Student Guest Blogger: Josh Lee
In the coming weeks we will be inviting several students to write posts
from their own experiences or about things in the news. The post below
is written by Josh Lee, a member of the Yale Law School Class of 2009 and a married father of two. Josh started and runs the Association
of Law Students with Significant Others, which works to make the law
school experience better for students with partners and children.
I expect working at a law firm to be hard on me as a parent. I suspect most law students who think about it share my expectation. Long hours and demanding clients seem almost like a right of passage, a necessary hazing ritual, for newly inducted associates. Other lawyer-parents have confided in me their sense that a diminished relationship with our children “is the price you pay for the big bucks.” They seem almost resigned to this sort of Faustian bargain. And even though I reject it, I confess it has a certain logical resonance: you get paid more, so you work more. But, I find this explanation for legal work’s abusive relationship with parents unsatisfying. As with many things in the law, I suspect the anti-parent culture of law firms began for reasons totally divorced from the ones used to justify it today.
My three years as a law student suggest the expectation that parents will sacrifice their children to their profession owes at least some of its vitality to the culture of law school. Law school does many things right, being unusually receptive to student-driven change and (in the case of Yale) minimizing the competitive pressure of grades and class rank. And like most firms, what obstacles law school does erect for parents are unlikely the result of a conscious effort to disadvantage us. Instead, the problem seems more like a sort of nonchalance with respect to the practical challenges facing “working” parents.
What does law school do wrong? It begins right after admission by closing the doors to students’ families during the various indoctrination events. What is probably an attempt to keep costs down and space up has the effect of foisting all the childcare duties onto the non-student parent. This, in my case, has a certain bitter irony since my wife is the one whose income currently foots the bill for my participation in these events.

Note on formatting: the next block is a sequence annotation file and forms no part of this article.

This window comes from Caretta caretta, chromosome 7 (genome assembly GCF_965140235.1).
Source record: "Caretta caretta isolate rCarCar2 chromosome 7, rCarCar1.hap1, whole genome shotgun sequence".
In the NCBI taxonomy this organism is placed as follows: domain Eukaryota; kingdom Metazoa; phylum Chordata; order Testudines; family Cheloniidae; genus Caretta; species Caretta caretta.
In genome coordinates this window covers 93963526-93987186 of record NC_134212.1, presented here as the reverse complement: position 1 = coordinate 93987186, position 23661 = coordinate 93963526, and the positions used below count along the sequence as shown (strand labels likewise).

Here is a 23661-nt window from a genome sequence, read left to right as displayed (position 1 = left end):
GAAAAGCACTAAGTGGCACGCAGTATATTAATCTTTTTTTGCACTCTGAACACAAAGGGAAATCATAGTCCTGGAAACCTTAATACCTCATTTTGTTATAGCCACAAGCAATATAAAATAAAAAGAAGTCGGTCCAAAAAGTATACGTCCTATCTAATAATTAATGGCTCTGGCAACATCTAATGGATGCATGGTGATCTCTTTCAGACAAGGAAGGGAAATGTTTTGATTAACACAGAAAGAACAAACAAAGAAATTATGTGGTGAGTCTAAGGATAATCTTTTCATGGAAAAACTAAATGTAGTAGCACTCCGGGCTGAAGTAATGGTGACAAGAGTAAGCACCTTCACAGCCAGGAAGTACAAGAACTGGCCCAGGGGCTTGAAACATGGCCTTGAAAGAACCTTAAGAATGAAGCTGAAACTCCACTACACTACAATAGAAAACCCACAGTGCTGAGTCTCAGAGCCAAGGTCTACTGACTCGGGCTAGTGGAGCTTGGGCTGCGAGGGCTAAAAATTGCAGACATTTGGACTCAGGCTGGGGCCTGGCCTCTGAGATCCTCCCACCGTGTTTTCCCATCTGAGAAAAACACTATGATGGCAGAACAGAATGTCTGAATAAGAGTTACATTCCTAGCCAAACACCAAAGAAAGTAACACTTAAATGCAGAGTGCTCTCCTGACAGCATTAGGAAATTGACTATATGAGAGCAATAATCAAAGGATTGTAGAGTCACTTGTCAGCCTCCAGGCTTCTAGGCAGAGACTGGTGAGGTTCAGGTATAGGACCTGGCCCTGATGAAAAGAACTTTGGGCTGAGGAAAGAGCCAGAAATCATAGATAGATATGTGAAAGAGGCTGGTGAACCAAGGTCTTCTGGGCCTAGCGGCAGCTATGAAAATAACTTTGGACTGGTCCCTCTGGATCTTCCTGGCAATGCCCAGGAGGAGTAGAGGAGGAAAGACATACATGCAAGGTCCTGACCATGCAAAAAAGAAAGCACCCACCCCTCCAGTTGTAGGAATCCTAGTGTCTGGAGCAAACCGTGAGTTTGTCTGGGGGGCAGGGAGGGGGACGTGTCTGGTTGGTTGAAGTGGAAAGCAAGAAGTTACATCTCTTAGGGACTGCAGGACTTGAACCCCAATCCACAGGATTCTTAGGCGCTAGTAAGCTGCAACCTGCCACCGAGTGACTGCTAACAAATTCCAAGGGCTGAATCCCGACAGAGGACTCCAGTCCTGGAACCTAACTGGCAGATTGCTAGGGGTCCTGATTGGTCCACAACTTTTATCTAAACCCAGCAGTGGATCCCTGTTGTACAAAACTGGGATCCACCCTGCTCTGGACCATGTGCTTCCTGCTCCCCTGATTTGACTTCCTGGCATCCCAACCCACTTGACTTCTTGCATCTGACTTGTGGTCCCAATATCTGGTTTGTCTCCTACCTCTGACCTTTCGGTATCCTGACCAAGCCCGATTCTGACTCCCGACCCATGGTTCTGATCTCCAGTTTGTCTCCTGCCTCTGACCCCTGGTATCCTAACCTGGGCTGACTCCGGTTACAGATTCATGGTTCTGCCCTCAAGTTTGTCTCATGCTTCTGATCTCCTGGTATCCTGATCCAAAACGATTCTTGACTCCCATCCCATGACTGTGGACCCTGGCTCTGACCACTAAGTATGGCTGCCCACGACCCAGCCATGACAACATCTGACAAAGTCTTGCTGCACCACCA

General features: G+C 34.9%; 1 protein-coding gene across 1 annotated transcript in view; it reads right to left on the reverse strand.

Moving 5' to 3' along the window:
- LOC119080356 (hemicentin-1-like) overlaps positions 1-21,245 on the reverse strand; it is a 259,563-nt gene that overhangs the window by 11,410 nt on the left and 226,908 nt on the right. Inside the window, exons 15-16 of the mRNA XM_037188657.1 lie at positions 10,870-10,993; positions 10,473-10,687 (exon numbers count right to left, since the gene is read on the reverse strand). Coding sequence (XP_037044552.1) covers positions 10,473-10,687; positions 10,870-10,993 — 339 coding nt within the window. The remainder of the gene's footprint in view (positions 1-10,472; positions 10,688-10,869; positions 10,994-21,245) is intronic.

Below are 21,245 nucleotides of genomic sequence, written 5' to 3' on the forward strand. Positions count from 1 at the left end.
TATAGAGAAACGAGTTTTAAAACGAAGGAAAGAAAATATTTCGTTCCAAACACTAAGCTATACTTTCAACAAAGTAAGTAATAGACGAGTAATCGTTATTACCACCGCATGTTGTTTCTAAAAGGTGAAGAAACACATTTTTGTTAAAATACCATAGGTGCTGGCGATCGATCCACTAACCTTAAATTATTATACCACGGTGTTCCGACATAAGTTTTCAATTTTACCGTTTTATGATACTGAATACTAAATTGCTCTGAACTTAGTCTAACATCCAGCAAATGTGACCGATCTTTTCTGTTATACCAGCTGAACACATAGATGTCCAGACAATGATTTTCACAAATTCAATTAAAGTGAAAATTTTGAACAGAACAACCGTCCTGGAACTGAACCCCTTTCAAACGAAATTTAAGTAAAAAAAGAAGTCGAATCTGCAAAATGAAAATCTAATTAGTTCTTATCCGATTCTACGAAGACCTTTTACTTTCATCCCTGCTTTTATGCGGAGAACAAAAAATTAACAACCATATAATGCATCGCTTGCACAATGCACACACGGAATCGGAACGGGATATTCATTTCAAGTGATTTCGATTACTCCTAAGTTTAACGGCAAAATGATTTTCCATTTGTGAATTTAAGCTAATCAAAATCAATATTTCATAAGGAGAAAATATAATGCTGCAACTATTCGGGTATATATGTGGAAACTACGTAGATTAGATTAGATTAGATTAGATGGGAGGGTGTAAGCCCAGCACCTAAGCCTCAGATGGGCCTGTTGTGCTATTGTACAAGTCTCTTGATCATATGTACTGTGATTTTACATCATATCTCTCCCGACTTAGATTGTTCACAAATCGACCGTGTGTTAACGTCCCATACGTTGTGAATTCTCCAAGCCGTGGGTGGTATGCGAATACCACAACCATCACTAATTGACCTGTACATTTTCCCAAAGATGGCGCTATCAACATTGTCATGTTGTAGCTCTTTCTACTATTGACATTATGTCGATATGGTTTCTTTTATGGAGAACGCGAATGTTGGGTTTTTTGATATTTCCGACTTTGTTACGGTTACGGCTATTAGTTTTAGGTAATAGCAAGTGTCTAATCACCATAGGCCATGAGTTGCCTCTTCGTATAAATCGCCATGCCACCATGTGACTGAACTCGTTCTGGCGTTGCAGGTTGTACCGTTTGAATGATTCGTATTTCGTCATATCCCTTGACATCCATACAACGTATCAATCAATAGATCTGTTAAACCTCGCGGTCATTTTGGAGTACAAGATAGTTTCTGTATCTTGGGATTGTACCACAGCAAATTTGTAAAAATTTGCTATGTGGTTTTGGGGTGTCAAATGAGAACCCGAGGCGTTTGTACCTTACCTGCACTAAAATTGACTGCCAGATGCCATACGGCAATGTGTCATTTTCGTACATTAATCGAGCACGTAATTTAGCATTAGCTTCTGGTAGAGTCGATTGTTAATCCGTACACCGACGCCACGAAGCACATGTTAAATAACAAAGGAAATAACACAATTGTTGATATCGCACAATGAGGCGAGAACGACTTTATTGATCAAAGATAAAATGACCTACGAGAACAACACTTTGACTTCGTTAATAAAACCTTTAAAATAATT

Law school scheduling has a similar burden-shifting effect. It assumes (and is largely correct to do so) that students are 24 years old, single, and have no kids. So, when I arrived at law school with a four-month old and a full-time, working spouse I was plunged into a world in which writing instruction comes after 5 PM, student organizations meet after 6 PM, and most meaningful social events take place after 10 PM. There is no way for a parent to be a full-fledged citizen of that world. As with admitted student events, every choice to participate means abdicating my parental role, leaving all the responsibilities (and rewards) of child-rearing to my wife, often after a full day’s work at her own job. Every choice to withdraw means lost networking, camaraderie, learning.
Finally, there is daycare, or the lack of it. I have benefited immensely from Yale’s provision of daycare. It is convenient, well-staffed, high quality. It is also small, and very expensive, and not every law school offers one, even on those terms. Despite having only a handful of student parents, the law school cannot accommodate all of their daycare needs. Student access is limited because the law school holds out daycare spots as a perk for visiting professors, while the cost is driven up by rising lease and insurance payments the law school does not fully subsidize. When once I addressed my cost concerns to a professor, he chided, “You guys are going to make so much money when you graduate, we should double the cost.” It’s hard to ignore the irony of that statement at a school that prides itself on encouraging public interest employment. When it comes to daycare, that may in any case be a self-fulfilling accusation. The more expensive childcare gets, the more pressure parents feel to seek employment in “big law” rather than the non-profit, government, and small firm jobs that have traditionally been more accommodating to parents.